The attractiveness of his locomotives were not wasted on the advertising department of the LNER at King’s Cross: many of his engines appeared regularly on posters, luggage labels and booklets.

Anywhere the company could take advantage of the locomotives’ impressive good looks.

But when LNER were able to prove that their engines were not only safe and stylish but very, very fast, they had a real marketing property on their hands.

On the 3 July 1938, driver Joe Duddington climbed into the cab of the Mallard: an A4 class locomotive with sweeping art deco lines.

Joined by fireman Tommy Bray, and the inspector, Sam Jenkins.

Attached to the engine was a dynamometer car full of charts and instruments to record their speed.

Turning his cap back to front, Duddington took the helm and they started their outward journey from Wood Green.

Resting at a siding in Barkston, thoughts were collected and packed lunches eaten, as Jennings and Bray made the fire up, right to the doors of the firebox.

The train left at 4.15pm, rising through Peascliffe Tunnel and on to Barrowby Road Junction, where the line levelled out on the way to Grantham.

Work on the line meant that the train slowed to 24mph temporarily then gradually picked up the pace, passing through Stoke Tunnel and heading uphill towards Stoke summit.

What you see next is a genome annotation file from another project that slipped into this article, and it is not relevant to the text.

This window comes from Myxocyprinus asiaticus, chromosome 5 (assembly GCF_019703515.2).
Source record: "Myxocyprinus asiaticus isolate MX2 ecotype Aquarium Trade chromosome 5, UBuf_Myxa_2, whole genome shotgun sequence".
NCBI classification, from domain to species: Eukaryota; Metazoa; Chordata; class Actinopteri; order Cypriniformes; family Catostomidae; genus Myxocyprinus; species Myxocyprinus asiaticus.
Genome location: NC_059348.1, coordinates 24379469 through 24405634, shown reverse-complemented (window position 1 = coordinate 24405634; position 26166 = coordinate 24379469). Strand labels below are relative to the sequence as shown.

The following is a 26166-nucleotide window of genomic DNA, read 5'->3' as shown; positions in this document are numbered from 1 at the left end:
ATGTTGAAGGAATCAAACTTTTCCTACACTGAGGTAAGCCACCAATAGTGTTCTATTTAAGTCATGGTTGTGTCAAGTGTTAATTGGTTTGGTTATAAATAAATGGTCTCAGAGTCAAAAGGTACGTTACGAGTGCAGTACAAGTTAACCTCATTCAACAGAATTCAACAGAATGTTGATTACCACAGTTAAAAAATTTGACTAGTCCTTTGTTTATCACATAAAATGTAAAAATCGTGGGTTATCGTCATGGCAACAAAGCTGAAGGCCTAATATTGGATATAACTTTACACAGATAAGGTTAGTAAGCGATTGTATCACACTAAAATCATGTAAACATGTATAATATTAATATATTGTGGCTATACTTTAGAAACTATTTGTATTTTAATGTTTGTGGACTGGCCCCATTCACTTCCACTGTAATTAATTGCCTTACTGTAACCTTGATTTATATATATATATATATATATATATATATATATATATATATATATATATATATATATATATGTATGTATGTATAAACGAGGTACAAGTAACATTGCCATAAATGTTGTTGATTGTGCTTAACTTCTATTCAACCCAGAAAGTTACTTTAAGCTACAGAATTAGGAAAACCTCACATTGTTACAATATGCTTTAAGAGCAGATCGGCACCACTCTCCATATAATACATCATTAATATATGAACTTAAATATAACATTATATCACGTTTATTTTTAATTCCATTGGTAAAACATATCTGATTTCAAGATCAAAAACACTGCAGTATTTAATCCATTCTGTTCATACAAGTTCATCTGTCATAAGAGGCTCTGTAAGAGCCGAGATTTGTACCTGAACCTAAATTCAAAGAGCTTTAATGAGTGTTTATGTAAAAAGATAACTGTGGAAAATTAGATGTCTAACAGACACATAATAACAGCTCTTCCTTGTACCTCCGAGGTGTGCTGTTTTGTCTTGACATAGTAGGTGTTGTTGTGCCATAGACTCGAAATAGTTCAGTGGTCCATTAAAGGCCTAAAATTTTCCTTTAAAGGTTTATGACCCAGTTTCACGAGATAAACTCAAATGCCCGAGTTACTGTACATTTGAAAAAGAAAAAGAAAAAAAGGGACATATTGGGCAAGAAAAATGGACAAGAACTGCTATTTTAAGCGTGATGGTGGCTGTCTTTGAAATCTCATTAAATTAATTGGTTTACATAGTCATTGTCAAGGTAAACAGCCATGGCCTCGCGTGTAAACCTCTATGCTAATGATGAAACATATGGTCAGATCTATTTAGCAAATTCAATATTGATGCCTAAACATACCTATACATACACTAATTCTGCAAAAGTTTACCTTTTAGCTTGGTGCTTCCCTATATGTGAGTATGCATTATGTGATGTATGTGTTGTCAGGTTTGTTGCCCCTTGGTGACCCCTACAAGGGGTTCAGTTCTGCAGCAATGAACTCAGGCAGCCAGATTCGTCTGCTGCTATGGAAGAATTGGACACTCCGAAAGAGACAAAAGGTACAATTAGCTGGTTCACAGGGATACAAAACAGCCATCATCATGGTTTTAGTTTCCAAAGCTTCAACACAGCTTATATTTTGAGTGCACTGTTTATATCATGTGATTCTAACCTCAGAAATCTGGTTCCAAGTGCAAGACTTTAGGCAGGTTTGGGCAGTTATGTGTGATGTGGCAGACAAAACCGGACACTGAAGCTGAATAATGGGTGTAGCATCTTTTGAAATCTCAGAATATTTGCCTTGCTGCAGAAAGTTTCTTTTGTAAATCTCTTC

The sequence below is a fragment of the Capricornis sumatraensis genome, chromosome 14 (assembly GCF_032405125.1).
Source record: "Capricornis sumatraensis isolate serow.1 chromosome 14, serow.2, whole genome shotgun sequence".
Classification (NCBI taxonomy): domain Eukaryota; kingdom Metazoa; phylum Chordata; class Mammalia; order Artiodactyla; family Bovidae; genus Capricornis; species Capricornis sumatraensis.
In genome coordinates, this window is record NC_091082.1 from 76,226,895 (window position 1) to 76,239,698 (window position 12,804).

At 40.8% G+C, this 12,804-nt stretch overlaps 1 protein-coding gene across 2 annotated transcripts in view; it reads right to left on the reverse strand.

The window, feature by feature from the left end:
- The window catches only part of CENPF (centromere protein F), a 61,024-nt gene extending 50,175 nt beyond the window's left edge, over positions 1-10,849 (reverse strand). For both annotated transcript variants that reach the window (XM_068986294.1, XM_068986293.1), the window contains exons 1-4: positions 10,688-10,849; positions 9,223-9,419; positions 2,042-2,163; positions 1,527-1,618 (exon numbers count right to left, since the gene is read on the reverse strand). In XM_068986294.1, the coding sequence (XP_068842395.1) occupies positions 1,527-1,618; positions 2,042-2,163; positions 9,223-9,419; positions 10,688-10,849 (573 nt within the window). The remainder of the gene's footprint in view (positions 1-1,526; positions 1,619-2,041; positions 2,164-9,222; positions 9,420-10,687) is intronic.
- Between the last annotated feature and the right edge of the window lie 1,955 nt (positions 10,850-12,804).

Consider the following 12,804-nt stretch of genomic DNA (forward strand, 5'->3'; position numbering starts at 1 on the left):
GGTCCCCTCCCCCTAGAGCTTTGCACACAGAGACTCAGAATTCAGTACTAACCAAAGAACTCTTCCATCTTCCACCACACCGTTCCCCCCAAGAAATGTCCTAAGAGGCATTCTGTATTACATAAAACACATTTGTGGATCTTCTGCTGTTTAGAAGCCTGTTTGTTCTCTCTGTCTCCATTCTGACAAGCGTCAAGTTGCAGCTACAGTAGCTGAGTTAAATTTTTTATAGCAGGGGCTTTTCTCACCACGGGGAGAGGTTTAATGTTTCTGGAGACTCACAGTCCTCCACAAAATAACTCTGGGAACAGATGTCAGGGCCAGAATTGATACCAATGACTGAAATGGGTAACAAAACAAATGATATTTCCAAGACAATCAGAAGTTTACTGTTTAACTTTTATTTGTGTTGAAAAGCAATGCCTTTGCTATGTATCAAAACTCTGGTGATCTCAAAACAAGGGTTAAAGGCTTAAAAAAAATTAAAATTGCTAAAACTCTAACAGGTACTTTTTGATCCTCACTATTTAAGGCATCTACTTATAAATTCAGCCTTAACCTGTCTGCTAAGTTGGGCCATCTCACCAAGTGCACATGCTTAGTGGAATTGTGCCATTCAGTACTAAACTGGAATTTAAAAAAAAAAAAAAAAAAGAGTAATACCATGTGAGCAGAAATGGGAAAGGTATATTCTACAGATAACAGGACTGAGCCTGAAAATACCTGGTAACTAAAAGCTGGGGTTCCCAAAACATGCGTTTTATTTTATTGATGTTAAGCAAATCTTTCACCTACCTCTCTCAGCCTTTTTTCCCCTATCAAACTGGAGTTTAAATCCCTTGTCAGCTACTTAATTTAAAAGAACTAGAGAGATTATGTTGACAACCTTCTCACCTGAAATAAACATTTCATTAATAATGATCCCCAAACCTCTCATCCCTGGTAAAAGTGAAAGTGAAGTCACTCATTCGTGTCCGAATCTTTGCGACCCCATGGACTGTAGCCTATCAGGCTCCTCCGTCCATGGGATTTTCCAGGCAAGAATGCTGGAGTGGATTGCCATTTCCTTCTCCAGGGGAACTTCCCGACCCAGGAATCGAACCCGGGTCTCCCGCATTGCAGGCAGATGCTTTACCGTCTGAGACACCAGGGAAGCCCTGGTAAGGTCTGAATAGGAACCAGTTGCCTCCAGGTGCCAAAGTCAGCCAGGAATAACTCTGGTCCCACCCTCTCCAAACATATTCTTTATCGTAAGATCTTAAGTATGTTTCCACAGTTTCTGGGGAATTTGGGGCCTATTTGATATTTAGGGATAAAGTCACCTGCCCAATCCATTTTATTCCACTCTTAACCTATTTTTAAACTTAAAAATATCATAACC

Passing Stoke Box at the top of the climb, Duddington gave the Mallard a head of steam at 85mph.

And she jumped to it like she was alive.

After three miles the speedometer in his cab showed 107mph, then 108, 109 …

Before he knew it the needle was at 116mph.

Bray and Jenkins shovelled frantically.

Duddington nursed her through Little Lytham at 123mph.

The excited passengers in the dynamometer car urged her on.

And then for quarter of a mile they all held their breath as they reached previously uncharted speeds of 126mph.

The Mallard had booked her place in history, clinching a new world record for steam locomotives.

So it feels very fitting that a statue of Sir Nigel Gresley should be commissioned by the Gresley Society Trust.

And unveiled at King’s Cross Station next year: the 75th anniversary of his death.

A seven-foot-tall bronze figure of the man, created by sculptor Hazel Reeves.

And here’s the clever bit: he has a bronze mallard duck at his feet.